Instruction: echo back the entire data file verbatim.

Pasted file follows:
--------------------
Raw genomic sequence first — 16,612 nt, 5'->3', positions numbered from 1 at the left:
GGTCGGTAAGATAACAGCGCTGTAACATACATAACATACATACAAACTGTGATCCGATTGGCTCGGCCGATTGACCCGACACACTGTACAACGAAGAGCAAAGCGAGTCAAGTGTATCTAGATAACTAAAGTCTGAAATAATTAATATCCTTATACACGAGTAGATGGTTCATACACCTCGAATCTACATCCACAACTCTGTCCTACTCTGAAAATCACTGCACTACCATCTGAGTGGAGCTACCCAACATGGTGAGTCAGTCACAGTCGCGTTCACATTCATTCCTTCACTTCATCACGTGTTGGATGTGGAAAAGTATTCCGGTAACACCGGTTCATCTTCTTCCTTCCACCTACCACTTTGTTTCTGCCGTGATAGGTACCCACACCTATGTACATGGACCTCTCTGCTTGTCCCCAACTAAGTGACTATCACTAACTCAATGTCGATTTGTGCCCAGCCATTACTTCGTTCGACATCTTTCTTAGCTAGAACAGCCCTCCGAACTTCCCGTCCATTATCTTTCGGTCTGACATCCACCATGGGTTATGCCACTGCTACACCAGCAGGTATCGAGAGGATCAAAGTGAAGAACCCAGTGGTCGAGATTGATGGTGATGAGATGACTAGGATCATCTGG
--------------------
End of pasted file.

Raw genomic sequence first — 16,612 nt, 5'->3', positions numbered from 1 at the left:
GGTCGGTAAGATAACAGCGCTGTAACATACATAACATACATACAAACTGTGATCCGATTGGCTCGGCCGATTGACCCGACACACTGTACAACGAAGAGCAAAGCGAGTCAAGTGTATCTAGATAACTAAAGTCTGAAATAATTAATATCCTTATACACGAGTAGATGGTTCATACACCTCGAATCTACATCCACAACTCTGTCCTACTCTGAAAATCACTGCACTACCATCTGAGTGGAGCTACCCAACATGGTGAGTCAGTCACAGTCGCGTTCACATTCATTCCTTCACTTCATCACGTGTTGGATGTGGAAAAGTATTCCGGTAACACCGGTTCATCTTCTTCCTTCCACCTACCACTTTGTTTCTGCCGTGATAGGTACCCACACCTATGTACATGGACCTCTCTGCTTGTCCCCAACTAAGTGACTATCACTAACTCAATGTCGATTTGTGCCCAGCCATTACTTCGTTCGACATCTTTCTTAGCTAGAACAGCCCTCCGAACTTCCCGTCCATTATCTTTCGGTCTGACATCCACCATGGGTTATGCCACTGCTACACCAGCAGGTATCGAGAGGATCAAAGTGAAGAACCCAGTGGTCGAGATTGATGGTGATGAGATGACTAGGATCATCTGG